Les Straker – got during the 20th anniversary celebration of the 87 team, lives in Venezuela
Mike Smithson
Tim Laudner
George Frazier
Keith Artherton
Tom Kelly
Andy MacPhail – the team’s general manager
Carl Pohlad – the team’s owner
Ralph Houk – a senior advisor to Tom Kelly and also manager of the 61 Yankees

I have not gotten:

Steve Lombardozzi
Al Newman
Dan Schatzeder – He is known for taking months to sign or not signing at all.

Decease members of the team include:

Kirby Puckett
Joe Niekro

The 79 Twins are proving harder to get. The 79 Twins I have gotten to date include:

Ron Jackson
Bob Randall
Roy Smalley – was also a member of the 87 Twins
John Castino
Mike Cubbage
Glen Borgmann
Glen Adams
Dave Goltz
Roger Erickson
Pete Redfern
Gary Serum
Willie Norwood

I sent requests to these individuals, but have not heard back. Some of the requests have been out for months.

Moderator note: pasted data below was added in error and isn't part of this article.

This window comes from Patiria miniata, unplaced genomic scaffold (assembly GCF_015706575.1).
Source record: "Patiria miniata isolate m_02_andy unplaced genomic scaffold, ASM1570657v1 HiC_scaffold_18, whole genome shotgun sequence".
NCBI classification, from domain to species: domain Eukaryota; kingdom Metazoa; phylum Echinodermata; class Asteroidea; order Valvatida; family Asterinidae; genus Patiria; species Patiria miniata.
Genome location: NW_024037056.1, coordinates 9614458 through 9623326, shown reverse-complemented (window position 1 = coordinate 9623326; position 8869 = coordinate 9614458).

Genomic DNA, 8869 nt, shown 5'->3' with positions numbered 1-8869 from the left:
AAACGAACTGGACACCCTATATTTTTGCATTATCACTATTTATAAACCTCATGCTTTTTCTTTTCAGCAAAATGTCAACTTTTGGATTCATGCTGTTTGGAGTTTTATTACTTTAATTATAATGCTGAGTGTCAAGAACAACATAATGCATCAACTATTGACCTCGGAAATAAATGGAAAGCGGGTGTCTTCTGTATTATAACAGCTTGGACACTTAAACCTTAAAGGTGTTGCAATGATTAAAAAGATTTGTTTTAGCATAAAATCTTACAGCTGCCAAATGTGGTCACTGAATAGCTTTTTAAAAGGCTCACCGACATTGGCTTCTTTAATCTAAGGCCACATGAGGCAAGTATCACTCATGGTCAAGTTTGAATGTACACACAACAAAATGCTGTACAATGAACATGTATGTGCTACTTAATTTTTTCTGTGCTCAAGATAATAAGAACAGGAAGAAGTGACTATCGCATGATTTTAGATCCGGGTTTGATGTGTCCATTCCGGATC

Rob Wilfong
Butch Wynegar
Ken Landreaux
Paul Hartzell – just got this back, and I had the wrong address
Geoff Zahn
Darrell Jackson

I will be getting around to these individuals:

Bombo Rivera
Hosken Powell
Danny Goodwin
Dave Edwards
Jose Morales
Mike Bacsik – It was his son that gave up home run 756 to Barry Bonds
Jerry Koosman

Deceased members of the team include:

Calvin Griffith – the team’s owner
Gene Mauch - the team’s manager

Mike Marshall refused to allow a baseball card of him be made that year. I also hear he does not sign autographs.

It has been an enjoyable experience collecting these autographs. Former Twins players seem to be quite nice about signing autographs both in person and through the mail. It is also nice to get something other than bills in the mail.